Who has the best off-hand in the NBA?

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Nash_Suns.jpgFrom a young age, every basketball player is told to get comfortable using their off hand around the basket and on drives, but few players master the skill. Even at the NBA level, the vast majority of players have a dominant hand that they would prefer to drive to, and most of them are good enough to get away with it. After his crossover was done, AI would usually end up driving to his right. Dirk Nowitzki and Sam Cassell love/loved driving to their left to set up their mid-range jumper. Mega-prospect John Wall shoots righty, but favors going left on drives and finishes. 

However, there are some guys who have put in the time and are just as comfortable with their bad hands as they are with their dominant ones. As former player Charles Shackleford would have put it, these guys are almost completely amphibious. Again, this list is in no particular order:
1. Steve Nash 

Despite the fact he’s not particularly fast or tall, and certainly can’t jump very high, defenses have always had trouble keeping Steve Nash from getting into the paint and making layups. A large part of that is because Nash is just as comfortable using his left as he is using his right. Nash can confidently dribble with his left hand, make passes with his left, and can use either hand for one of his signature shots around the basket, a one-handed finger roll that Nash gets off without ever having to gather the ball. Because of how unpredictable Nash is around the basket, he shoots a LeBron-like 71.5% on shots at the rim. 
2. Kobe Bryant

Spoiler alert: If I were to make more of these lists, Nash and Kobe would be on a lot of them. Bryant is equally likely to drive lefty as he is to drive to the right, and no perimeter player has more range or touch with his off-hand than Kobe. Kobe’s left helps him both on drives and in the post, where he’s light years ahead of any other perimeter player. Kobe has been in a contest with teammate Pau Gasol to see who can make the most lefty baskets this season — according to Kobe, Bryant is winning easily. 
3. David Lee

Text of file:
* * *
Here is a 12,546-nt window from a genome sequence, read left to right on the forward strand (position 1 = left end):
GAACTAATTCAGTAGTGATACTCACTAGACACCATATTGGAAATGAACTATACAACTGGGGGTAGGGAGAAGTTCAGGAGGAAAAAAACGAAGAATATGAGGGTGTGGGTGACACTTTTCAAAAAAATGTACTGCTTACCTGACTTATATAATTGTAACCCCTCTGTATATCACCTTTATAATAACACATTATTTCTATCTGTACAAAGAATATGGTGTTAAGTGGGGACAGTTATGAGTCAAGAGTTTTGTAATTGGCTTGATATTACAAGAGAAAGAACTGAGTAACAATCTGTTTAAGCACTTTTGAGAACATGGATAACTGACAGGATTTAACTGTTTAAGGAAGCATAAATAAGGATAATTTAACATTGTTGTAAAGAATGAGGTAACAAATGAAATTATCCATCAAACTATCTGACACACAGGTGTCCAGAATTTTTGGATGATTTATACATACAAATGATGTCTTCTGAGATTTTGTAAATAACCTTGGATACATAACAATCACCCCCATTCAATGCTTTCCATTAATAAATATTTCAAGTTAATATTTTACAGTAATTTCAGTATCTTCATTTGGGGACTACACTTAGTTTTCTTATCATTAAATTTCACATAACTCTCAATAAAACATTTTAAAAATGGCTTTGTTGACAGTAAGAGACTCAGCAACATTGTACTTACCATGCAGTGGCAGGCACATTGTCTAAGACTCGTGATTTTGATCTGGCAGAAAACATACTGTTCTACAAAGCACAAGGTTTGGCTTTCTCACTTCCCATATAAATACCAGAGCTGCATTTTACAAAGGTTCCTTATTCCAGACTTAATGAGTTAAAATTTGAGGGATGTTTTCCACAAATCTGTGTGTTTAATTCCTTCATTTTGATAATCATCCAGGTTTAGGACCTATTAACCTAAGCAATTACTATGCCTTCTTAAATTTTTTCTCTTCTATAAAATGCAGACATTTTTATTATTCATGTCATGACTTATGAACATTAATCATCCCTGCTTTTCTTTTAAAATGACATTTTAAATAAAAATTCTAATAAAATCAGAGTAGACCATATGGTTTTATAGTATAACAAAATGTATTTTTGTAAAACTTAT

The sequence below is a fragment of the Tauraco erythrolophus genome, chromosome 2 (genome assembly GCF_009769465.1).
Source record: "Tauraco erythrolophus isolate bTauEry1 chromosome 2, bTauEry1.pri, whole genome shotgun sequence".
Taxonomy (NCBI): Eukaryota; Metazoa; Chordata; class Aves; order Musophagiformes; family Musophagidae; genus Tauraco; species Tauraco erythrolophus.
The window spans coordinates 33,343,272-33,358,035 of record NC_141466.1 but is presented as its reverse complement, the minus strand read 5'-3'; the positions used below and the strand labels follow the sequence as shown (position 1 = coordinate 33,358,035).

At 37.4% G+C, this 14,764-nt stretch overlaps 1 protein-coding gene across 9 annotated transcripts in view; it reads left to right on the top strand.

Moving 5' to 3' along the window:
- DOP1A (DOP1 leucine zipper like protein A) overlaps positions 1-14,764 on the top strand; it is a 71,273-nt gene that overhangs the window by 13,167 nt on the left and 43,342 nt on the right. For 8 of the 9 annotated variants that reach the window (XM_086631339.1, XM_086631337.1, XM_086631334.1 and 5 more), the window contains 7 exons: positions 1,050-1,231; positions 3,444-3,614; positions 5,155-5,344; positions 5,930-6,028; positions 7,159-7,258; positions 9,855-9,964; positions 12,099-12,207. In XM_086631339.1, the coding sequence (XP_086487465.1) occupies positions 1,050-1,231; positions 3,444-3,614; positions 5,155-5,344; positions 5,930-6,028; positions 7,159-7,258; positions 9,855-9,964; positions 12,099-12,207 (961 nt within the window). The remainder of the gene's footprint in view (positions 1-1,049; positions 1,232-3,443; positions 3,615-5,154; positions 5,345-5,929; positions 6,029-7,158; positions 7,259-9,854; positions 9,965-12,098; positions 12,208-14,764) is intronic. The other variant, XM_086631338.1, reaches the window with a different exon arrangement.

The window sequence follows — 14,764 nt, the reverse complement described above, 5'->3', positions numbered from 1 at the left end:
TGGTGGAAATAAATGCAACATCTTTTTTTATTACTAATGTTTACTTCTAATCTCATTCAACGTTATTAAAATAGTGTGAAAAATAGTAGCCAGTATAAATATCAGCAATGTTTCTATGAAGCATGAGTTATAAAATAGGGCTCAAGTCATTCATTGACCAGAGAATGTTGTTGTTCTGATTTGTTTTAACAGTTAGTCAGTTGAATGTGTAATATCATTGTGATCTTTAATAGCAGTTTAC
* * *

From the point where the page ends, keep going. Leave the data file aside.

Lee is naturally left-handed, but broke his arm at a young age and learned to become completely ambidextrous. Lee has expanded his perimeter game for the Knicks this season, but his bread-and-butter will always be his ability to get baskets in the paint using either hand.
4. LeBron James
James does everything but play basketball left-handed, and he’s pretty good with his left on the court as well. James is actually slightly more likely to drive to the left in isolation situations, and he finishes strong with his left at the basket as well as anybody — it’s not easy to make 75% of your shots at the rim, no matter how athletic you are. James is also capable of making great passes with his left hand, and his ability to block shots with his left has made some of his more spectacular chase-down blocks possible. Now, if he could just add a lefty hook over his right shoulder in the post…
5. Carlos Boozer

Growing up in Alaska, Boozer developed his left hand when he lost one of his mittens at the beginning of one winter and was forced to shoot baskets with his left hand throughout the winter months so that he could keep his dominant hand warm. Okay, I made that up. However it happened, Boozer is excellent at using his left hand around the basket, and that ability helps him get tons of buckets around the rim from odd angles. 

Lou Williams trolls Jimmy Butler for resting during All-Star Game

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Jimmy Butler was in Los Angeles and enjoying his well-earned All-Star slot on Team Stephen.

Well, except for the actual playing basketball part. Butler did not set foot on the court during the All-Star Game at his own request.

“Rest,” Butler said when asked why he didn’t play. “I have to rest. I have to rest my body up. This Timberwolves season is very, very important to me. I’ve got to make sure I’m ready to roll when I get back there.”